17. Northwest Region Clean Energy Application Center

    Energy Technology Data Exchange (ETDEWEB)

    Sjoding, David [Washington State Univ., Pullman, WA (United States)

    2013-09-30

    The main objective of the Northwest Clean Energy Application Center (NW CEAC) is to promote and support implementation of clean energy technologies. These technologies include combined heat and power (CHP), district energy, waste heat recovery with a primary focus on waste heat to power, and other related clean energy systems such as stationary fuel cell CHP systems. The northwest states include AK, ID, MT, OR, and WA. The key aim/outcome of the Center is to promote and support implementation of clean energy projects. Implemented projects result in a number of benefits including increased energy efficiency, renewable energy development (when using opportunity fuels), reduced carbon emissions, improved facility economics helping to preserve jobs, and reduced criteria pollutants calculated on an output-based emissions basis. Specific objectives performed by the NW CEAC fall within the following five broad promotion and support categories: 1) Center management and planning including database support; 2) Education and Outreach including plan development, website, target market workshops, and education/outreach materials development 3) Identification and provision of screening assessments & feasibility studies as funded by the facility or occasionally further support of Potential High Impact Projects; 4) Project implementation assistance/trouble shooting; and 5) Development of a supportive clean energy policy and initiative/financing framework.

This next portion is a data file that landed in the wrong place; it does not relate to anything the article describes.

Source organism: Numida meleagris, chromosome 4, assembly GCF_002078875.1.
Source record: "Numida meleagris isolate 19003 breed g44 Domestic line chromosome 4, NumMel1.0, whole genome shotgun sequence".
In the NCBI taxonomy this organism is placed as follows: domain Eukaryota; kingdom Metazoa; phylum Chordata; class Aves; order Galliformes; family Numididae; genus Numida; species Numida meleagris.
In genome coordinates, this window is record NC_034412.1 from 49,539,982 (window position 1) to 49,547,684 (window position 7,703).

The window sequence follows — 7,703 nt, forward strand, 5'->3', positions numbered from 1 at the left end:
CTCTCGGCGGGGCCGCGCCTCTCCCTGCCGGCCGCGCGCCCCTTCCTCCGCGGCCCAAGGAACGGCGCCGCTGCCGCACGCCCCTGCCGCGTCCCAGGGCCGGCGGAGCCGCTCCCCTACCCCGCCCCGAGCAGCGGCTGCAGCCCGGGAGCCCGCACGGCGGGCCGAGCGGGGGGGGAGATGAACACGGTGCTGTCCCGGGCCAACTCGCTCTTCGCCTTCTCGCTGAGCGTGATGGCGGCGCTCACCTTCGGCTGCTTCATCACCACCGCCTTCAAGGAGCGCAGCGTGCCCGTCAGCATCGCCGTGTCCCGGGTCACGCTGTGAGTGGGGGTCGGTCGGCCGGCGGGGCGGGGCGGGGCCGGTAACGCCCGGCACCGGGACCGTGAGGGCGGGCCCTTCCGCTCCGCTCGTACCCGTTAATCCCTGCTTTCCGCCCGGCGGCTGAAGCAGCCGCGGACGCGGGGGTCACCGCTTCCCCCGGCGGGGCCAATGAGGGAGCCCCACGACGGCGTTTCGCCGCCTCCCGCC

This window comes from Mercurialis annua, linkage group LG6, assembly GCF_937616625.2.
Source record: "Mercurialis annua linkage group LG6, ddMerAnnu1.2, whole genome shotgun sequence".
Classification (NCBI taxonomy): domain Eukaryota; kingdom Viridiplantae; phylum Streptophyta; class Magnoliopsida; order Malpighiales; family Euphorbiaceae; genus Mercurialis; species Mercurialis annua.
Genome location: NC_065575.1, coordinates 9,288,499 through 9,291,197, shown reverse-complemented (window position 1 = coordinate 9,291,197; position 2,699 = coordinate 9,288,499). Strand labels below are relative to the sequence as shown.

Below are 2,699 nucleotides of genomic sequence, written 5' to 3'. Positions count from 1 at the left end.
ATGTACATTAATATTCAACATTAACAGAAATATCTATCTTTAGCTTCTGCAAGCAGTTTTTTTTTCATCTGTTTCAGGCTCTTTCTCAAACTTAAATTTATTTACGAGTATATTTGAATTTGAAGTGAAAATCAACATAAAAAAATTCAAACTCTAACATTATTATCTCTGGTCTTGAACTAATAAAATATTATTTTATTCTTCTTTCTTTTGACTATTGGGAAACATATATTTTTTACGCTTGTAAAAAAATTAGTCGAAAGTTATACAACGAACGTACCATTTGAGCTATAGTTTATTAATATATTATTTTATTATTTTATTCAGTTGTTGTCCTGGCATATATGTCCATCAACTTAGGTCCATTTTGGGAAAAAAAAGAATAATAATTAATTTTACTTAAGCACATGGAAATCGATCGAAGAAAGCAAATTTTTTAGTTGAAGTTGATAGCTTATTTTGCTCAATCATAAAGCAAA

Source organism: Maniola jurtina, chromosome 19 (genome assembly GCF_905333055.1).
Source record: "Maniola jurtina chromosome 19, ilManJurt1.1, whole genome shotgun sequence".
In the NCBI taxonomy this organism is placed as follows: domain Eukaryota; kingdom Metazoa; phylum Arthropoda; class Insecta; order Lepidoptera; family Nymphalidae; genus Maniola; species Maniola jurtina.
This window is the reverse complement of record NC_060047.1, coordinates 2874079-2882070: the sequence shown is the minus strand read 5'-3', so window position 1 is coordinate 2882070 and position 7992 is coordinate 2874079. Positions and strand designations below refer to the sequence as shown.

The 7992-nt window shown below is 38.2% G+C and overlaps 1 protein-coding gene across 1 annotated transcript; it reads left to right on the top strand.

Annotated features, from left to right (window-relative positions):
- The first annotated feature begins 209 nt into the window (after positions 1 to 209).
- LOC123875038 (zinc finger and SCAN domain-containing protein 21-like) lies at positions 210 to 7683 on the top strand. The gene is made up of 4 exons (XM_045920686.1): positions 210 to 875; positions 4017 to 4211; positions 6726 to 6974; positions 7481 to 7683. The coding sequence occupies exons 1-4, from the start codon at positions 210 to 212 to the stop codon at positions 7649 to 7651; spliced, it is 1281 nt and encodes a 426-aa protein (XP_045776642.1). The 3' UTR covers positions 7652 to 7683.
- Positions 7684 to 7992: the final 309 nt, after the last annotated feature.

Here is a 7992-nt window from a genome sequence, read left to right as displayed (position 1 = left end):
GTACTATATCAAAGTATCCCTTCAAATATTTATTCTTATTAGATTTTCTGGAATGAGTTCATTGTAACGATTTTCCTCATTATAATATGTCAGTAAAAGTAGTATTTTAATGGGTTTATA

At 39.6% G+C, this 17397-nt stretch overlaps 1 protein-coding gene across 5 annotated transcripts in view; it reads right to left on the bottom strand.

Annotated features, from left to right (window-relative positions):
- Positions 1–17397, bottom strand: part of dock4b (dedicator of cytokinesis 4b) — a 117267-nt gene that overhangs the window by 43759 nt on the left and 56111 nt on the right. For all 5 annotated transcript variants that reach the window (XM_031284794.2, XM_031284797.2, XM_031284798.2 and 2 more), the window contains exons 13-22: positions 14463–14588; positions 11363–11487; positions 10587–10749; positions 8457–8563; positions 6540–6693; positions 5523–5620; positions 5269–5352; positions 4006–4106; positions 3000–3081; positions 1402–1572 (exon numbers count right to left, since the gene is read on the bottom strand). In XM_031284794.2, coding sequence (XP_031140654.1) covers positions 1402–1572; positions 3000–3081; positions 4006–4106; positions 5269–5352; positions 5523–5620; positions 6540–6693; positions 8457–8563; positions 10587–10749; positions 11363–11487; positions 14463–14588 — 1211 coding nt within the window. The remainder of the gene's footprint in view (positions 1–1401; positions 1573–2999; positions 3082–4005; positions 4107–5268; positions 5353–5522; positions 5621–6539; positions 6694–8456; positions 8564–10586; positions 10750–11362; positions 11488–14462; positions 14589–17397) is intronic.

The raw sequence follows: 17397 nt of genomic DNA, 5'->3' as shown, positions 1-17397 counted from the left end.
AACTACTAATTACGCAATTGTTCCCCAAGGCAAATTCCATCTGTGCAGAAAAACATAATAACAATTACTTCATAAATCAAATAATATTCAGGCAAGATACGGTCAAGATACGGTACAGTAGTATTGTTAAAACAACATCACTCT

18. IDEA Clean Energy Application Center

    Energy Technology Data Exchange (ETDEWEB)

    Thornton, Robert P. [International District Energy Association, Westborough, MA (United States)

    2013-12-20

    The DOE Clean Energy Application Centers were launched with a goal of focusing on important aspects of our nation’s energy supply including Efficiency, Reliability and Resiliency. Clean Energy solutions based on Combined Heat & Power (CHP), District Energy and Waste Heat Recovery are at the core of ensuring a reliable and efficient energy infrastructure for campuses, communities, and industry and public enterprises across the country. IDEA members which include colleges and universities, hospitals, airports, downtown utilities as well as manufacturers, suppliers and service providers have long-standing expertise in the planning, design, construction and operations of Clean Energy systems. They represent an established base of successful projects and systems at scale and serve important and critical energy loads. They also offer experience, lessons learned and best practices which are of immense value to the sustained growth of the Clean Energy sector. IDEA has been able to leverage the funds from the project award to raise the visibility, improve the understanding and increase deployment CHP, District Energy and Waste Heat Recovery solutions across the regions of our nation, in collaboration with the regional CEAC’s. On August 30, 2012, President Obama signed an Executive Order to accelerate investments in industrial energy efficiency (EE), including CHP and set a national goal of 40 GW of new CHP installation over the next decade IDEA is pleased to have been able to support this Executive Order in a variety of ways including raising awareness of the goal through educational workshops and Conferences and recognizing the installation of large scale CHP and district energy systems. A supporting key area of collaboration has involved IDEA providing technical assistance on District Energy/CHP project screenings and feasibility to the CEAC’s for multi building, multi-use projects. The award was instrumental in the development of a first-order screening